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Ice Dams – How They Happen and How to Stop Them

12 December 2011

Ice dams can start forming as soon as there is snow on your roof and there are continued freezing temperatures. Since that basically describes most of our wonderful Minnesota winters, ice dams are a big issue for many homeowners in our state. Ice dams form when the temperature of your attic is above freezing, which results in heat escaping and warming the underside of your roof. This melts the snow on top of your roof, which runs down to the lower part of your roof where the temperature is below freezing where it refreezes ( look at the picture below for a visual). Ultimately the cause of ice dams is hot air warming your roof and melting snow.

Often we see Minnesota homeowners treating the symptoms of ice dams rather than the cause.Most of these will not solve the problem of your ice dams, and only shorten the life of your roof. Heat coils will NOT help your ice dams – they only waste energy and are bad for your shingles. Most of the time the process of removing snow and ice can be dangerous, labor intensive and damaging to your roof. Please never get up ON your roof to hack away at the ice – that is extremely dangerous!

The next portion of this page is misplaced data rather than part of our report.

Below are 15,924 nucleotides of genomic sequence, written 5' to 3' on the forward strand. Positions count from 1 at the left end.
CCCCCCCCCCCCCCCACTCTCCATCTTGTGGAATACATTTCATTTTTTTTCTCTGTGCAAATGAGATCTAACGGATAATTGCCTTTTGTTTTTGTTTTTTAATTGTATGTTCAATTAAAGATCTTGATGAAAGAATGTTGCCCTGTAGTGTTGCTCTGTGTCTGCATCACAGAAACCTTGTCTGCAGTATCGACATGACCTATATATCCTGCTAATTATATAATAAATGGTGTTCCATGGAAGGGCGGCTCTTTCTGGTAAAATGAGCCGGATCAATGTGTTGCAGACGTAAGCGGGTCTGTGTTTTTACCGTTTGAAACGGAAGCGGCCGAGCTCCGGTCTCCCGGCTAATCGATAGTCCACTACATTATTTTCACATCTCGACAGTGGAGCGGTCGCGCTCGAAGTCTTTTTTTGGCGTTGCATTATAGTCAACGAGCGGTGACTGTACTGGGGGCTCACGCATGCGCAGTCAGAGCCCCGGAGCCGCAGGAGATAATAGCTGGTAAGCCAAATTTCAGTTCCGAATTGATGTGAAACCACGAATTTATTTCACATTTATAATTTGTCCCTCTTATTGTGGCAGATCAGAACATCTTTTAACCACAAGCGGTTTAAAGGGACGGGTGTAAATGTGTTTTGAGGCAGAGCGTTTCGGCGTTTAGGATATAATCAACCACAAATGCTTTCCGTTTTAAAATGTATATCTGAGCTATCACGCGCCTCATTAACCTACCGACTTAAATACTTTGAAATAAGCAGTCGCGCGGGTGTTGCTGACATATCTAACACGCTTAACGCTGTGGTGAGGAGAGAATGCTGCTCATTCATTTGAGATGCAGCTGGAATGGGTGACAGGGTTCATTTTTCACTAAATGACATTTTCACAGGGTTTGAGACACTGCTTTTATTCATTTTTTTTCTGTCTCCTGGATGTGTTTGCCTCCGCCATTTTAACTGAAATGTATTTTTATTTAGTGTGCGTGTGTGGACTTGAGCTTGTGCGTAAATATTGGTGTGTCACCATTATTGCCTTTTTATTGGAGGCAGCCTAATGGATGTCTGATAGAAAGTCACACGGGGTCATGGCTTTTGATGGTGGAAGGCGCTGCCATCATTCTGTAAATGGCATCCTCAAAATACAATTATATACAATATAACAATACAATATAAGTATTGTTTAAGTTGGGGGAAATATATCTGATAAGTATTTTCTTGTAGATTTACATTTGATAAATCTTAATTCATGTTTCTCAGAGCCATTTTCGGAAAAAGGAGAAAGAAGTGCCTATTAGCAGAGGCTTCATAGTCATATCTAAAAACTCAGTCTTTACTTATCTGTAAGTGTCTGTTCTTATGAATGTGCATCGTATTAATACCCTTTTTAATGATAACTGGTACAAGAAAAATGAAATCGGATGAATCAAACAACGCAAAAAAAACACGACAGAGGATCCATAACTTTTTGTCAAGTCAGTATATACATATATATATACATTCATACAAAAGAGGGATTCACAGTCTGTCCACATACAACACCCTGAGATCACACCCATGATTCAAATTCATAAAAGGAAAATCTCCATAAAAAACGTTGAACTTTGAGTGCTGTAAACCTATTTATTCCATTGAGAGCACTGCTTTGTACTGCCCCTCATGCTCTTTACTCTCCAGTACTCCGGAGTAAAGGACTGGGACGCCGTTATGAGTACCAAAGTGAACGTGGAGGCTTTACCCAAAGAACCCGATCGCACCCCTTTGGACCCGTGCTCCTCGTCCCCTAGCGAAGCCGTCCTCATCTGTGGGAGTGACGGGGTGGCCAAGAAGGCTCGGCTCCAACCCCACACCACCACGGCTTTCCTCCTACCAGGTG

So if you can just keep your attic as cold as the outside temperature (that is, below freezing) then you are on your way to preventing ice dams. The best way to make sure your attic stays cool is to seal attic air leaks. Hot air can leak into your attic around what are called “attic bypasses” – or any crack or hole large enough to allow air to pass through. Often these can be found around chimneys, plumbing stacks, dropped worries and recessed lighting. So, the best way to treat the symptoms of ice dams is to make sure your attic is properly air sealed!

:: http://bct.eco.umass.edu/publications/by-title/preventing-ice-dams/

:: http://learningcenter.statefarm.com/residence/maintenance/ice-dams-and-attic-condensation/

:: http://www.energystar.gov/index.cfm?c=home_solutions.hm_improvement_icedams

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